Strawberry Daiquiri: The Taste of Summer in a Glass



Strawberry Daiquiri: The Taste of Summer in a Glass

It’s Wimbledon fortnight. Even people who don’t know their foot faults from their half volleys look forward to the daily dramas that play out on the immaculate grass courts of the All England Lawn Tennis Club in SW19 in the first two weeks of July each year. Cheering the underdogs as they attempt to topple the carefully constructed seeding system is as British as – well – as the strawberries and cream that are consumed here by the ton (38, to be precise).

For many of us, Wimbledon’s charm lies in the gloriously eccentric traditions that elevate a simple sporting tournament into a piece of outdoor theatre. The pristine stripes on the emerald turf. The all-white dress code. The impeccably blazered officials. The celebrity-packed Royal Box. The frosted jugs brimming with Pimm’s and lemonade. The little pots of scarily expensive home-grown strawberries.

If you were asked to pick an event – and a fruit – that epitomised the best of a British summer, you’d be hard-pressed to find anything as emblematic as Wimbledon and strawberries. Although they’re available all year round, there’s something extra special about the ripe, fragrant berries that are harvested from Scotland to Cornwall in their short season.

They’re also a summer cocktail staple. Aside from using neatly sliced halves to garnish an ice-cold glass of champagne or to rub shoulders with cucumber and mint in a Pimm’s, they can also be gently ‘muddled’ into white rum and mint for a seasonal twist on a cool Mojito or whizzed together with ice, tequila, orange liqueur and lime to create a deluxe Margarita. That blended strawberries create a thick and naturally sweet puree makes them a particularly reliable partner for any frozen-style cocktail.

However, any recipes that call for a cocktail to be shaken or muddled before straining into a glass – like a Strawberry Martini, for instance – require a bit more care. Strawberry pulp has a tendency to block strainers, so it’s better to pass your cocktail through a double straining process – preferably using a classic Hawthorne flat strainer before swapping for a conical CoCo strainer to extract all the flavours of the cocktail while catching the discarded fruit.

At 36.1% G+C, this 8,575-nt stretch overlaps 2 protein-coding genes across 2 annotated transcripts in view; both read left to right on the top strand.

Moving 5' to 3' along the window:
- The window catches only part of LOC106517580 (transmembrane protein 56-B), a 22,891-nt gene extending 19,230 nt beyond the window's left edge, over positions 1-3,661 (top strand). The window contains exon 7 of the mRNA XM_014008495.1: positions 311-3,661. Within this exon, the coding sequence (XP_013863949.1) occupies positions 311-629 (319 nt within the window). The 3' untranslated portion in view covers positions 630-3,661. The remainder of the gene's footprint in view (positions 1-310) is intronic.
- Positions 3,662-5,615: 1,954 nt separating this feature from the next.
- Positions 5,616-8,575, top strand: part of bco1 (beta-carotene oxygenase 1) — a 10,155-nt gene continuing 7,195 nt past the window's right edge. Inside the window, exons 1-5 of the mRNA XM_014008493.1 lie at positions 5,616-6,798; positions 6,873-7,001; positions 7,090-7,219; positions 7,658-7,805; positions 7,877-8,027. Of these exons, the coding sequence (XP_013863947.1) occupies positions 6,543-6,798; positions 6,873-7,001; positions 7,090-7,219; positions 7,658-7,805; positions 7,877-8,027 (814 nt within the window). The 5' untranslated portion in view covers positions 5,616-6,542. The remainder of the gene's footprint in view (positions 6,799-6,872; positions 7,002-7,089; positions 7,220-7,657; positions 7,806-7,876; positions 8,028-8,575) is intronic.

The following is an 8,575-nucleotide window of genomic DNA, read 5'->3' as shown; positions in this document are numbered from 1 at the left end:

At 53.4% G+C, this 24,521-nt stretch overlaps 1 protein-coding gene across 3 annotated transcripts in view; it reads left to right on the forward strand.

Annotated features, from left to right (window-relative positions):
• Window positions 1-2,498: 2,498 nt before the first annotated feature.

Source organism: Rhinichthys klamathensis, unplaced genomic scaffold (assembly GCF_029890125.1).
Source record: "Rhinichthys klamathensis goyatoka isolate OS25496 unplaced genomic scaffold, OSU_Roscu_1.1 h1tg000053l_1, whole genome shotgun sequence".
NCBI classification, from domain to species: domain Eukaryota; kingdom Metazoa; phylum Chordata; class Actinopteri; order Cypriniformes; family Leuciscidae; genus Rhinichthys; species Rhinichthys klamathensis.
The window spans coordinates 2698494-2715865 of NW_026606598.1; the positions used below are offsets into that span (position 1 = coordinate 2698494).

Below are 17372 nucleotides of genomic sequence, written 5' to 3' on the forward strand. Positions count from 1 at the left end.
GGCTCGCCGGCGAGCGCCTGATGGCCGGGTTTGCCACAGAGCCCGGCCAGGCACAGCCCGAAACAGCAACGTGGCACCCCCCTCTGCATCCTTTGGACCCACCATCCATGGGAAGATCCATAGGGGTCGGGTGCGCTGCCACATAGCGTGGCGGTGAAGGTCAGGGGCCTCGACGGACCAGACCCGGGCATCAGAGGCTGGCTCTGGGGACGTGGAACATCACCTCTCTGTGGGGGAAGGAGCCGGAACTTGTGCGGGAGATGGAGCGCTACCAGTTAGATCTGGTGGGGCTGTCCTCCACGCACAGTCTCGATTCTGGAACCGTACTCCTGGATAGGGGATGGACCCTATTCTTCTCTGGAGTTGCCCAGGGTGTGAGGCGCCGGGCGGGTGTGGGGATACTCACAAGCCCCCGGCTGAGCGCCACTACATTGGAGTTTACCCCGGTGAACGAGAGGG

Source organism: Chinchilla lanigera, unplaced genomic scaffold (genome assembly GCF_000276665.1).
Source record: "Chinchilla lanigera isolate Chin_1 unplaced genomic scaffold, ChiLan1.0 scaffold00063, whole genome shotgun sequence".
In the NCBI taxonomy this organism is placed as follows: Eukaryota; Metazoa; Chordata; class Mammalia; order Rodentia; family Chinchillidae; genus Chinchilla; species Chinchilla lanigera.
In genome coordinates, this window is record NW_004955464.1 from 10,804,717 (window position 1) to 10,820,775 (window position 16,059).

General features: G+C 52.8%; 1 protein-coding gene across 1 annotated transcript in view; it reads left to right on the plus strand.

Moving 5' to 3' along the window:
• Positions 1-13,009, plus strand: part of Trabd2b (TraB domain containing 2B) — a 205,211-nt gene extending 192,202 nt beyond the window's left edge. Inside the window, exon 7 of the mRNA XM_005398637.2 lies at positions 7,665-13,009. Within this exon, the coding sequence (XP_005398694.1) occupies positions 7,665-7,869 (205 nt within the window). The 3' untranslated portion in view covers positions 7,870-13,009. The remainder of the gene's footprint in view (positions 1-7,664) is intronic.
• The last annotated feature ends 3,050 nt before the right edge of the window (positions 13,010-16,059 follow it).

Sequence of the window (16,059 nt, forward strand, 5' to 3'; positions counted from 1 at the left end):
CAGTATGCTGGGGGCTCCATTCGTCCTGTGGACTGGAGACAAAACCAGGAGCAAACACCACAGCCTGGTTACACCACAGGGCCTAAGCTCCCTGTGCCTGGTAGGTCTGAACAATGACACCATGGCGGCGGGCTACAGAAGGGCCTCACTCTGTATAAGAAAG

A frozen Daiquiri is the perfect texture for a variety of fruit variations – including strawberry, mango and peach. The classic Daiquiri originated in Cuba, reputedly invented by a US engineer who was stationed on the island at the turn of the twentieth century and who named his blend of Cuban rum, lime, sugar and ice after the nearest town.

The drink was made famous by Ernest Hemingway (of course it was) who not only spent long afternoons at El Floridita bar in Old Havana, drinking industrial quantities of Daiquiris (of course he did), but who also spread the gospel of the Daiquiri far and wide via his stories and novels.

In fact, the head barman at El Floridita, Constantino Ribalaigua Vert, created a bespoke Daiquiri for Hemingway – known as the ‘Papa Doble’ – which incorporates grapefruit juice and maraschino liqueur and twice the quantity of rum (of course it does). The author’s services to the Cuban cocktail are commemorated by a bronze likeness stationed permanently at the bar he loved. We think it’s what he would have wanted.

Our own hand-crafted Strawberry Daiquiri is the no-fuss way of enjoying a taste of summer in a glass.

We’ve taken the finest Suffolk Distillery white rum and blended it with both strawberry liqueur and strawberry puree before adding a splash of lime juice and a dash of sugar syrup. All that’s left for you to do is shake it with ice, pour into a Martini glass or champagne coupe and serve with the dried raspberries we include as a garnish.

We think it’s the perfect accompaniment to a Wimbledon viewing party – game set and match!